When Kevin J. King managed to string together a few weeks of time off from Army training at Fort Campbell, Kentucky for the Christmas holiday last December, he decided that rather than tell his father in advance, he would surprise him. After his sister, Lauren, picked him up at the airport, he got out of the car several blocks from his father's Pope's Hill home and strolled in unannounced.
"He was a quiet kid, but he had lot of friends, and he liked to do harmless pranks like that," said his Father, James King. "He had a great sense of humor."
When King came home again on Monday evening, his family was waiting for him at the airport, but the conditions surrounding his arrival this time were tragically somber.
King, a St. Mark's native and Army Private 1st Class, was killed early on the morning of April 18 during a training exercise at Fort Campbell in Kentucky.
According to information released by the Army, King was hit by small-arms fire during overnight training on a firing range at the army base. King's unit was conducting a room-clearing exercise with live ammunition when he was struck. He was wearing a protective Kevlar vest at the time of the accident.
"I've spoken to the base commander there, and they are all really sorry for what happened there are no hard feelings between us and the Army, and they've been nothing but helpful to make sure all the arrangements have been made for Kevin," said James King.
After the accident King was flown by helicopter to the Blanchfield Army Community Hospital, where he died of his wounds around 4 a.m.
The last time a soldier was killed at Fort Campbell was in 2005, when 19-year-old Gregory B. Wertz died in a similar training exercise.
King, 19, was a member of Company B, 2nd Battalion, 327th Infantry Regiment of the 1st Brigade Combat Team, 101st Airborne Division (Air Assault). He was born in Dorchester's St. Mark's neighborhood and later moved with his siblings and mother, Teri King, to Plymouth, where he attended Plymouth South High School.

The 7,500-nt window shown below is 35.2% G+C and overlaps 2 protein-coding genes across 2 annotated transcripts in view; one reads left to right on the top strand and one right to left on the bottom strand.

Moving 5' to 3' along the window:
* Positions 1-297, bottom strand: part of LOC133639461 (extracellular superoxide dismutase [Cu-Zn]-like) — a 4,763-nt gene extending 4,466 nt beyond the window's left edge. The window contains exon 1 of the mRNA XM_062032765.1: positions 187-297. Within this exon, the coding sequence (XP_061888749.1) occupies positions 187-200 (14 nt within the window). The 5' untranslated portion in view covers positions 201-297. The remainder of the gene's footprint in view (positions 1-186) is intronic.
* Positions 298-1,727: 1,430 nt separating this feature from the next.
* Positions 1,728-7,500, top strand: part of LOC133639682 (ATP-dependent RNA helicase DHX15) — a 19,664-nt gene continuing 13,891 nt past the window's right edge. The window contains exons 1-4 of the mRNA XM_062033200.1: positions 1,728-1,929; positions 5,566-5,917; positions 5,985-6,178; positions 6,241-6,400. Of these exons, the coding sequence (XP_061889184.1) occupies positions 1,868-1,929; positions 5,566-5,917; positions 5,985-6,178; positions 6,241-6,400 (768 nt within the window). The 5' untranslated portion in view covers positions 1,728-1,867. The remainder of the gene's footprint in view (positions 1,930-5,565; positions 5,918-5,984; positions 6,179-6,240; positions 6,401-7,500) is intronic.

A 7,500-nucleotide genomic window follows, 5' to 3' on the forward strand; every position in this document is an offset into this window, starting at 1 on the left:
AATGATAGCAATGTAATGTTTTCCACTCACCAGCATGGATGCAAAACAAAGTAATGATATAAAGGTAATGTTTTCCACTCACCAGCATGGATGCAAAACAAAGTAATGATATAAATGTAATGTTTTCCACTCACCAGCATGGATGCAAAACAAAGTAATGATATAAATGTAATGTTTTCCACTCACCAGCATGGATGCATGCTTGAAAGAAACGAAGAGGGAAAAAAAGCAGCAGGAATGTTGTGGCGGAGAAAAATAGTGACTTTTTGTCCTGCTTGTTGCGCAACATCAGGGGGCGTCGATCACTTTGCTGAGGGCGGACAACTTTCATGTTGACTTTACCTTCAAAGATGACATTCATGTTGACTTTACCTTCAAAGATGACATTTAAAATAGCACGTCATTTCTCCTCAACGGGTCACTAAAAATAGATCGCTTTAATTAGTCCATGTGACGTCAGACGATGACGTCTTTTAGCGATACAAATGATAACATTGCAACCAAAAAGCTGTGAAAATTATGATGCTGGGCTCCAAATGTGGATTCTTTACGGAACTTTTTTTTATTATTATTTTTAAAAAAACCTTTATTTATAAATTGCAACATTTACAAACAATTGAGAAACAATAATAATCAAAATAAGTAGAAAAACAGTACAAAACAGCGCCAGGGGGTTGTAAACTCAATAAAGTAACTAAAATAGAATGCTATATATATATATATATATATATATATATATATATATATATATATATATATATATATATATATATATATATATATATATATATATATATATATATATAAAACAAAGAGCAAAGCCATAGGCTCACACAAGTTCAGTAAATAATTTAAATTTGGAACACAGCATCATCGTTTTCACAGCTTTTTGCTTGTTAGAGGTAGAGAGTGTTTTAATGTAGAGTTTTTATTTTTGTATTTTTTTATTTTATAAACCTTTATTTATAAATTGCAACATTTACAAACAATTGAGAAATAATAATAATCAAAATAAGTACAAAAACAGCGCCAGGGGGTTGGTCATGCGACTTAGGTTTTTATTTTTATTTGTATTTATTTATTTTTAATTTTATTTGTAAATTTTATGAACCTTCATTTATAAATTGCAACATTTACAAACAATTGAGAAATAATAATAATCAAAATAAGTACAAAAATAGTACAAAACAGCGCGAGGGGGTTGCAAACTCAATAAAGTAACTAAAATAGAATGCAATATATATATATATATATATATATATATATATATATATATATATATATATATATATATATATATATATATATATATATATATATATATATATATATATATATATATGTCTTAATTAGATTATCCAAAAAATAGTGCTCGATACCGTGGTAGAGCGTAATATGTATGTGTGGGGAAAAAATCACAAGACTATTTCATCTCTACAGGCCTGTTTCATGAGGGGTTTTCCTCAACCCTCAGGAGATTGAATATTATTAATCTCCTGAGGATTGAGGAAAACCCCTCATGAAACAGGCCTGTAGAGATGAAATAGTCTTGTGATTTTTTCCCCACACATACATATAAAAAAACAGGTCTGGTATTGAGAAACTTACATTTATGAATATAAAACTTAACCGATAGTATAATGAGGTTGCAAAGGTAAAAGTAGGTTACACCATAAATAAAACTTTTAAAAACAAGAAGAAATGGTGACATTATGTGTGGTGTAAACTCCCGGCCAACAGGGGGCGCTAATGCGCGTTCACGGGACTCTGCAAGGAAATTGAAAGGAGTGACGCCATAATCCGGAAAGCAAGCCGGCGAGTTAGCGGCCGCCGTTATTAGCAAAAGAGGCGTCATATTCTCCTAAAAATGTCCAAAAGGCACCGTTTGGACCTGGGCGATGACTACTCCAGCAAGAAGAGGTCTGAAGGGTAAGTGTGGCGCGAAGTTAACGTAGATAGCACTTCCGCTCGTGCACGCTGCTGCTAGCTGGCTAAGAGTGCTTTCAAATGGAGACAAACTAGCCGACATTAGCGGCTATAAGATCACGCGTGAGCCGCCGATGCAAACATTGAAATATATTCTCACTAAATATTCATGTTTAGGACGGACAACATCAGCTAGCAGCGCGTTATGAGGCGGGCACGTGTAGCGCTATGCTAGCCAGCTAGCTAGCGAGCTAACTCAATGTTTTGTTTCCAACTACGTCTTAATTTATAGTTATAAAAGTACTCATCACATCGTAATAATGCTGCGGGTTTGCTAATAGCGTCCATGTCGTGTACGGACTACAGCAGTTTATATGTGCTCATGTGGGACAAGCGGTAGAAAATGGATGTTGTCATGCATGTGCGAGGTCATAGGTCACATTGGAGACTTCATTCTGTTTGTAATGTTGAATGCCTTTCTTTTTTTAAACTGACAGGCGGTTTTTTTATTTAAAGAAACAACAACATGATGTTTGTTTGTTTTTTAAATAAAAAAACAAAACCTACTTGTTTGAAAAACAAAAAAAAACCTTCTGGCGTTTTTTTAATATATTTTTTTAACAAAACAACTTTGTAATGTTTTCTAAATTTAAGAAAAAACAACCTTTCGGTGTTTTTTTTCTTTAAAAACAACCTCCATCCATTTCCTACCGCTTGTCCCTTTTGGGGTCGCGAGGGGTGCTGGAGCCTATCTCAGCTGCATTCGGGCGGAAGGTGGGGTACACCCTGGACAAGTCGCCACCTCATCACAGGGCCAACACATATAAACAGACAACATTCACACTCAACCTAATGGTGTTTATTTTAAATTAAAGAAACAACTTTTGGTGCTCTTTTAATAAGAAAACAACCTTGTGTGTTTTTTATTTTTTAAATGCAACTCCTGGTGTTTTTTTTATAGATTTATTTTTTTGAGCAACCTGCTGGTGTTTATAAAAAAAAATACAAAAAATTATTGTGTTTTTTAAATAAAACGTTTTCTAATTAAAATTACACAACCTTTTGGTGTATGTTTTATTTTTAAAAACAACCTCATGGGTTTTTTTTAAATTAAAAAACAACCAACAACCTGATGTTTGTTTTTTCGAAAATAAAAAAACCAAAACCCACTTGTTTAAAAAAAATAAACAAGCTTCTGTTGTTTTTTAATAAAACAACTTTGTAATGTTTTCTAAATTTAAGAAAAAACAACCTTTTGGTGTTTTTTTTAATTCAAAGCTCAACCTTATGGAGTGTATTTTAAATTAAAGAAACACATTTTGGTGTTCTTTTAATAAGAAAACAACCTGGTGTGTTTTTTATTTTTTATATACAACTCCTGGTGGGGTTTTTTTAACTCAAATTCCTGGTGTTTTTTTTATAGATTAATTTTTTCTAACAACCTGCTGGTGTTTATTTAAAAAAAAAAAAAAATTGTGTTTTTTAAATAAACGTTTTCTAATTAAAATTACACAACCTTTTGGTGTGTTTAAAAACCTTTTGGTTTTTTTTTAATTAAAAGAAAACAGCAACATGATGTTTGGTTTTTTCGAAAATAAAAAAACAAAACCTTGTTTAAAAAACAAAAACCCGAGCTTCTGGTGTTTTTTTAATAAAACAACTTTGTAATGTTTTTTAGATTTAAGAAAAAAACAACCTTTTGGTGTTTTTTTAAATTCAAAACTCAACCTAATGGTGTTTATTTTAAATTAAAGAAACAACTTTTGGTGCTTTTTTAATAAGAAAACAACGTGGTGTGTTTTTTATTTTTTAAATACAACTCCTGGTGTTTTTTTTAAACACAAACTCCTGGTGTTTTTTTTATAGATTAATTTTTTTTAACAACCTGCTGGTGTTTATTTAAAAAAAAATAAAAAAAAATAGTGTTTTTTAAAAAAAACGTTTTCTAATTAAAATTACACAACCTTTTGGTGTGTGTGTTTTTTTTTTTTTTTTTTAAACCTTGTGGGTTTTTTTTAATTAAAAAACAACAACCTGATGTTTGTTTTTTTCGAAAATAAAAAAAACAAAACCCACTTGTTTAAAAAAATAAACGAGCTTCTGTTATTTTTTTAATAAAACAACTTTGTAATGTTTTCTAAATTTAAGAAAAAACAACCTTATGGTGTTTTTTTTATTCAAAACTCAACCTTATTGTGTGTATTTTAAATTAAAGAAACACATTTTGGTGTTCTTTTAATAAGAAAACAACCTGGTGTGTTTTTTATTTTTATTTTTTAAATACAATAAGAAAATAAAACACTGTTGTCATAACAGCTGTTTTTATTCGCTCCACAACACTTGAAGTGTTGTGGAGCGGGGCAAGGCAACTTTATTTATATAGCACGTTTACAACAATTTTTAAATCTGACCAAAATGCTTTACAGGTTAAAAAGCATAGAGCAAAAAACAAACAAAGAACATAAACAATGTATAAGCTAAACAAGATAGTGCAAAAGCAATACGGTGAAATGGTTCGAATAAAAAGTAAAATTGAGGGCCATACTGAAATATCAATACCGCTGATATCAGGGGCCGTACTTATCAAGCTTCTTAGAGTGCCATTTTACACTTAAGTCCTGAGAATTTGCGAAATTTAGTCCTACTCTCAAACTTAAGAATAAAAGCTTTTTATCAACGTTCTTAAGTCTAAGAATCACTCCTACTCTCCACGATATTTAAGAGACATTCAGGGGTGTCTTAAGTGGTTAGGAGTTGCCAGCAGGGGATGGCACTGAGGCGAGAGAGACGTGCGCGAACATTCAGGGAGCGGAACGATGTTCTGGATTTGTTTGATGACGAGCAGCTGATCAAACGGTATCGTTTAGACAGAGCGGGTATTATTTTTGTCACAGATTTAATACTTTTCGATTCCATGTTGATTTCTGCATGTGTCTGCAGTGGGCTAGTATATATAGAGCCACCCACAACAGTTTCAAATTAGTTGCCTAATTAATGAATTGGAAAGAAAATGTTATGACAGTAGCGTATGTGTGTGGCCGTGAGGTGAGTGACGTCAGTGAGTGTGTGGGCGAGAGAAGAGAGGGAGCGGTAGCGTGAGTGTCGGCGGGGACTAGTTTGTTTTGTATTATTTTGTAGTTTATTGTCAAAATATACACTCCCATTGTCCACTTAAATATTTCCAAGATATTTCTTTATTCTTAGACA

His father is the vice president of the Pope's Hill Neighborhood Association, and King spent a great deal of time in recent years visiting his father's house in Dorchester, even attending Boston's Madison Park High School for a time during his freshman year.
Phil Carver, president of the association and a longtime friend of the King family, said learning yesterday of King's death was a tragic blow. Just before King left for boot camp last July the Carvers had thrown him a going-away party in their backyard.
"It's hard to wrap your mind around," said Carver. "My brother was in Iraq, and in that situation you hope for the best but prepare for the worst. To have something like this happen is just tragic."
By the time King graduated last spring, he had already decided that he wanted to join the Army. His twin brother, Michael, also chose the armed forces, and still plans to enter the Navy in July.
James King said that both he and Kevin's mother, Teri King, had discussed with him the risks involved in enlisting, and that Kevin was undeterred by the risk of being sent to combat in Iraq or Afghanistan. His unit was scheduled to be deployed to Iraq in September.
"We just have to remember that he wanted to be a soldier, and that he was a good soldier," said his father. "I'm pretty sure that's the way he would liked to be remembered. He wanted to join the Army, he wanted to serve his country, and he did."
Beyond his parents, twin brother, and sister, Kevin King is also survived by a younger brother, David.
King was waked on Tuesday evening at the Richard Davis funeral home in North Plymouth and buried Wednesday at the Massachusetts National Cemetery in Bourne.